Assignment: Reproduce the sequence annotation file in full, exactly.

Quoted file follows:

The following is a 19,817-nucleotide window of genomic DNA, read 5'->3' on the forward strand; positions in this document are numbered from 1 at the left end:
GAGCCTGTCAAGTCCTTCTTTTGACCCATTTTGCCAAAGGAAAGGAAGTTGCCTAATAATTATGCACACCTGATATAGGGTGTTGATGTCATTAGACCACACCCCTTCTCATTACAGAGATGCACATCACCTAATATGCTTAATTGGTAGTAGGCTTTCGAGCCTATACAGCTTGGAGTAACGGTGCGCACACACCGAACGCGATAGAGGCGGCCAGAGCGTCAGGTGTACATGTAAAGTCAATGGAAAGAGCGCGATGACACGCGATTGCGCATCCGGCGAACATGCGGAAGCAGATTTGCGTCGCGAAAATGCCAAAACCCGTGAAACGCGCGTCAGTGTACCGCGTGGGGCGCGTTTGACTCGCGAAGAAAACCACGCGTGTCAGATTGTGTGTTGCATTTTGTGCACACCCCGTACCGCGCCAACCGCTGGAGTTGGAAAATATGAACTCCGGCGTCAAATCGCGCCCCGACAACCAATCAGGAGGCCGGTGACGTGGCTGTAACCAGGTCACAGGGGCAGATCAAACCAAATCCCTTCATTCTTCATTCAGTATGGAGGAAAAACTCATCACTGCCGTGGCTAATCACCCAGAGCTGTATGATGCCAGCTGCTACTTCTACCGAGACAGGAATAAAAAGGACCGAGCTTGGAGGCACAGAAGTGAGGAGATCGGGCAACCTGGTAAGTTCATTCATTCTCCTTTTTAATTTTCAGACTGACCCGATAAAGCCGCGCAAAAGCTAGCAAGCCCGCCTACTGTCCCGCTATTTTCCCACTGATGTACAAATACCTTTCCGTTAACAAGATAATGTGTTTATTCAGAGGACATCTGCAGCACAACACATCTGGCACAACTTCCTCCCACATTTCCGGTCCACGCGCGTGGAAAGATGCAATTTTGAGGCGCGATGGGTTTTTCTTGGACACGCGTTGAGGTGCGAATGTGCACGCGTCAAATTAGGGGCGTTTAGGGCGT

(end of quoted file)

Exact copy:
The following is a 19,817-nucleotide window of genomic DNA, read 5'->3' on the forward strand; positions in this document are numbered from 1 at the left end:
GAGCCTGTCAAGTCCTTCTTTTGACCCATTTTGCCAAAGGAAAGGAAGTTGCCTAATAATTATGCACACCTGATATAGGGTGTTGATGTCATTAGACCACACCCCTTCTCATTACAGAGATGCACATCACCTAATATGCTTAATTGGTAGTAGGCTTTCGAGCCTATACAGCTTGGAGTAACGGTGCGCACACACCGAACGCGATAGAGGCGGCCAGAGCGTCAGGTGTACATGTAAAGTCAATGGAAAGAGCGCGATGACACGCGATTGCGCATCCGGCGAACATGCGGAAGCAGATTTGCGTCGCGAAAATGCCAAAACCCGTGAAACGCGCGTCAGTGTACCGCGTGGGGCGCGTTTGACTCGCGAAGAAAACCACGCGTGTCAGATTGTGTGTTGCATTTTGTGCACACCCCGTACCGCGCCAACCGCTGGAGTTGGAAAATATGAACTCCGGCGTCAAATCGCGCCCCGACAACCAATCAGGAGGCCGGTGACGTGGCTGTAACCAGGTCACAGGGGCAGATCAAACCAAATCCCTTCATTCTTCATTCAGTATGGAGGAAAAACTCATCACTGCCGTGGCTAATCACCCAGAGCTGTATGATGCCAGCTGCTACTTCTACCGAGACAGGAATAAAAAGGACCGAGCTTGGAGGCACAGAAGTGAGGAGATCGGGCAACCTGGTAAGTTCATTCATTCTCCTTTTTAATTTTCAGACTGACCCGATAAAGCCGCGCAAAAGCTAGCAAGCCCGCCTACTGTCCCGCTATTTTCCCACTGATGTACAAATACCTTTCCGTTAACAAGATAATGTGTTTATTCAGAGGACATCTGCAGCACAACACATCTGGCACAACTTCCTCCCACATTTCCGGTCCACGCGCGTGGAAAGATGCAATTTTGAGGCGCGATGGGTTTTTCTTGGACACGCGTTGAGGTGCGAATGTGCACGCGTCAAATTAGGGGCGTTTAGGGCGT